Big, bold, beautiful. The third album from Fleet Foxes is everything it's cracked up to be.Nonesuch, 2017
9.0 / 10
Six years separate Fleet Foxes from their previous album, Helplessness Blues. During that time, frontman Robin Pecknold went back to school. Additionally, he tried occupying his time with anything other than Fleet Foxes. But as we all know, resistance is futile. So, here we are, six years later with Crack-Up, an ambitious work from an already cherished indie folk band. Hell, Fleet Foxes is THE indie folk band, and Crack-Up only certifies it as FACT.
Many of the album’s songs are larger constructs of smaller songs. Pecknold’s time away feels validated by the attention that he has given to this album. An end result of a great absence that thankfully is more reward than disappointment. It’s like getting that bike you always wanted for Christmas rather than a toy from your local pharmacy. Everything about it feels grand like a great work of literature. Crack-Up even references literary great F. Scott Fitzgerald, who wrote a trilogy of essays titled The Crack-Up. The gist of the essays is that Fitzgerald was at his wit’s end, and he died shortly after writing The Crack-Up. Don’t worry; we shouldn’t expect the same of Pecknold. Instead of frail or frantic, Pecknold’s more alive than ever. Seemingly waking up from a long slumber with eager enthusiasm.
Consider how Fleet Foxes returned into our lives with the nearly nine-minute “Third of May / Ōdaigahara”. When it first arrived, it was hard to digest. This nearly nine-minute song dropped in our laps without disregard for our sanity. Really, we should have been thankful since it was so long since anything official from Fleet Foxes. But the song said so much; maybe too much for listeners with attention spans continuously waning as a result of modern instant gratification. This is likely where the negative review from Stereogum arises. Without knowing Tom Breihan, I’m sure he doesn’t want to spend all his time dissecting an album. He just wants to be able to enjoy it immediately. But this album requires work on our part as listeners. It’s like a relationship. We get from it what we put into it.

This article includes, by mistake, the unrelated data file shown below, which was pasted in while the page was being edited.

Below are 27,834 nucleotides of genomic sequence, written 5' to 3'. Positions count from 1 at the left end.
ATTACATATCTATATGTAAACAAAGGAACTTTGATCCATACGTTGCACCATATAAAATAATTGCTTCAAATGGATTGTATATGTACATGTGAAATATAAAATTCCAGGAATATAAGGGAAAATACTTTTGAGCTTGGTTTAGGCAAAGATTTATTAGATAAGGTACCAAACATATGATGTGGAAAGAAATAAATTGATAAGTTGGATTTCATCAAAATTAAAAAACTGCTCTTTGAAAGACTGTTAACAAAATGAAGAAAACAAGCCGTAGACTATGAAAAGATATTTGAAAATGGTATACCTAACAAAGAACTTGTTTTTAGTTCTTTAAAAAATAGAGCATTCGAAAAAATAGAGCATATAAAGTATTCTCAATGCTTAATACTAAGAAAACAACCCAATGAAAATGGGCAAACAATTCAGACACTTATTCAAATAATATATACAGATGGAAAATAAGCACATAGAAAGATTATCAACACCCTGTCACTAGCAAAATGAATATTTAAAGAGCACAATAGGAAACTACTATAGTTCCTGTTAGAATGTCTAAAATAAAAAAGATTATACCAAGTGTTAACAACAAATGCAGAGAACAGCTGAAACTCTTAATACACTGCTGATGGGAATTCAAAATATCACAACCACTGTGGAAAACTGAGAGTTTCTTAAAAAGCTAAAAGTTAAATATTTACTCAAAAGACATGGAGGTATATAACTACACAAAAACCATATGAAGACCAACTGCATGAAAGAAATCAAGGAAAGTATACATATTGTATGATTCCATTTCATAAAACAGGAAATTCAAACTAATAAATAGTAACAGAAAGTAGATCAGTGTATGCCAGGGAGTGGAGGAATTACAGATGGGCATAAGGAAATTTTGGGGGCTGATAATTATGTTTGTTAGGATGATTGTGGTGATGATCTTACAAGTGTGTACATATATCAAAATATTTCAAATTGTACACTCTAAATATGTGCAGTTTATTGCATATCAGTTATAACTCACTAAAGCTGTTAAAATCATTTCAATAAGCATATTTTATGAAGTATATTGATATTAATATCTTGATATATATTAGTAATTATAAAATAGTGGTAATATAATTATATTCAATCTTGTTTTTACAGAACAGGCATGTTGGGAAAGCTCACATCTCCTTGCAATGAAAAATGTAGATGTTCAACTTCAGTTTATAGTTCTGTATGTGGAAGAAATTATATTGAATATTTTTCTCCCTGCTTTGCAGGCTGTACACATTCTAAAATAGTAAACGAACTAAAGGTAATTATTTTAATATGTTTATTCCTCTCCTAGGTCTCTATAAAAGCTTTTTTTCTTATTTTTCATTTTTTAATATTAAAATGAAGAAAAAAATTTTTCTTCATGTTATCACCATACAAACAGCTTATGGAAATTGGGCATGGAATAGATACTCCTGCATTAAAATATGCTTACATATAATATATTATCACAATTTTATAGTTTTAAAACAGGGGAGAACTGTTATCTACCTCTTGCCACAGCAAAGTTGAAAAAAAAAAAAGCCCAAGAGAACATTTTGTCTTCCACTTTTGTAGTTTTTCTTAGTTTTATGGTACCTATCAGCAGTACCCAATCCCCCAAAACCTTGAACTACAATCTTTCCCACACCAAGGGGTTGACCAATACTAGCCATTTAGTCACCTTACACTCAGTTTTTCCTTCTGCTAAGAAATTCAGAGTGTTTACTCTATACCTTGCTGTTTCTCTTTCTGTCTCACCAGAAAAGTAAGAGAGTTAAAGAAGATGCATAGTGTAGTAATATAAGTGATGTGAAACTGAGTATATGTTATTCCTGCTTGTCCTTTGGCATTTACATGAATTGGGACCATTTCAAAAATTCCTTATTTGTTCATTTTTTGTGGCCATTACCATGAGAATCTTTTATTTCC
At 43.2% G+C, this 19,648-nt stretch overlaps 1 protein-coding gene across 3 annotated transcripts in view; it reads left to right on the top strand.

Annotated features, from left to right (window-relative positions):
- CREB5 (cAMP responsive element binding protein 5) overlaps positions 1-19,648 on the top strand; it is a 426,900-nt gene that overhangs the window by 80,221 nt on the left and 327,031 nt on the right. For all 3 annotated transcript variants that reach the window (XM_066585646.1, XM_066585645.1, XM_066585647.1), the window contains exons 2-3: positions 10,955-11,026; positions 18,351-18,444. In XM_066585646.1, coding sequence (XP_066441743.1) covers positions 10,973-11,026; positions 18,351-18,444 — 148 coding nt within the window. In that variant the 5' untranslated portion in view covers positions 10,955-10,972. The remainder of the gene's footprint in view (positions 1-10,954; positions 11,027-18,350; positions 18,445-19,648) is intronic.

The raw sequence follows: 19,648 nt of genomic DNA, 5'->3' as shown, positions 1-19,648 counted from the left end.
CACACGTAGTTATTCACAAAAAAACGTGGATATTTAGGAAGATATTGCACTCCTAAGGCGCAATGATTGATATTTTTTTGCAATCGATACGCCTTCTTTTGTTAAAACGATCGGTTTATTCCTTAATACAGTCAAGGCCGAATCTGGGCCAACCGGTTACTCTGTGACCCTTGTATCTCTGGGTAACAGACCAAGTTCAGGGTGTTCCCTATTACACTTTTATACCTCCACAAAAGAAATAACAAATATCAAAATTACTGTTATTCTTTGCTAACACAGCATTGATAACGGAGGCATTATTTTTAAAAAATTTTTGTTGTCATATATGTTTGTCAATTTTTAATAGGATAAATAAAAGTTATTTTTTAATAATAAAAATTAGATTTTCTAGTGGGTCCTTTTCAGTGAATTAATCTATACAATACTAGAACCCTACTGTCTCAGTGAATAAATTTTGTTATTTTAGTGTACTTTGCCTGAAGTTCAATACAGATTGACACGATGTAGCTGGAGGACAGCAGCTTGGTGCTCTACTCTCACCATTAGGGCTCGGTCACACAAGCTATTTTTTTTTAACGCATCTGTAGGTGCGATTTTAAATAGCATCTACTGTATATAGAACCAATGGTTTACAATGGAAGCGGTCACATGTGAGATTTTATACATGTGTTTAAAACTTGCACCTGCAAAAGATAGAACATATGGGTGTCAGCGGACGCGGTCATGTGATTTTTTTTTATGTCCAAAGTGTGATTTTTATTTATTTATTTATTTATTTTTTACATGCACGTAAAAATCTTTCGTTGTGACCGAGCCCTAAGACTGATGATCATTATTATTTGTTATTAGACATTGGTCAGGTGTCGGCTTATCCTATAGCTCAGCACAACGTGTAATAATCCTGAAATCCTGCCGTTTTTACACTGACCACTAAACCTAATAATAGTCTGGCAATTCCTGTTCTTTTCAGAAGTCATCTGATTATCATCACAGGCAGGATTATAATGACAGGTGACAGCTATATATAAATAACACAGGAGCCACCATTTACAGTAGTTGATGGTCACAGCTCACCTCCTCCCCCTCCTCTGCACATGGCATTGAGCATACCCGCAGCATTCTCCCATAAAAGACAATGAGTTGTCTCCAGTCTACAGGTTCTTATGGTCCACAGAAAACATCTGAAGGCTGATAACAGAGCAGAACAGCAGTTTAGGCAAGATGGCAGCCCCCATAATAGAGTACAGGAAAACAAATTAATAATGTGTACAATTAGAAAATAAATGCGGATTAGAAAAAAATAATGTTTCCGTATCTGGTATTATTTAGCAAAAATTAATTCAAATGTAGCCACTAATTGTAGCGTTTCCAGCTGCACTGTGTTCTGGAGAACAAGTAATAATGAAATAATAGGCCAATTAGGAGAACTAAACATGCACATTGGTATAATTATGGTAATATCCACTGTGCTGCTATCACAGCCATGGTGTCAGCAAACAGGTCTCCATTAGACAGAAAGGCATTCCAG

This means multiple listens. An initial run-through could leave you at the conclusion that Crack-Up isn’t all its cracked up to be. What is immediately discernible is that it’s long at 55 minutes. Certainly, we could all be doing something different for an entire hour. Plus, the songs constantly shift gears with weird names and points of reference that are hard to follow. Calling Crack-Up “bloated” or “self-indulgent” becomes easy. And I’m not one to shy away from declaring an album as such (see: Planetarium).
However, I know I always demand more from musicians. I want them to strive for greatness and not give me what I’ve heard a thousand times before. Robin Pecknold does so with Crack-Up. Yes, it’s long and sometimes difficult to follow. But it’s not boring. Musically, it’s gorgeous and vast as the ocean appearing on the album’s cover art. It’s folk music at its most orchestral; its most ambitious. And it’s what we should hope for after Fleet Foxes’ distance from our lives for so long. These bold arrangements elevate the lyrics behind the songs where Pecknold touches on our current political unrest, friendships, and soul searching to find his love for THIS again. It sounds like he has. And he loves it enough to give us an intelligent, thought-provoking album that could hold us off for 12 years. But please don’t make it 12 years, Mr. Pecknold.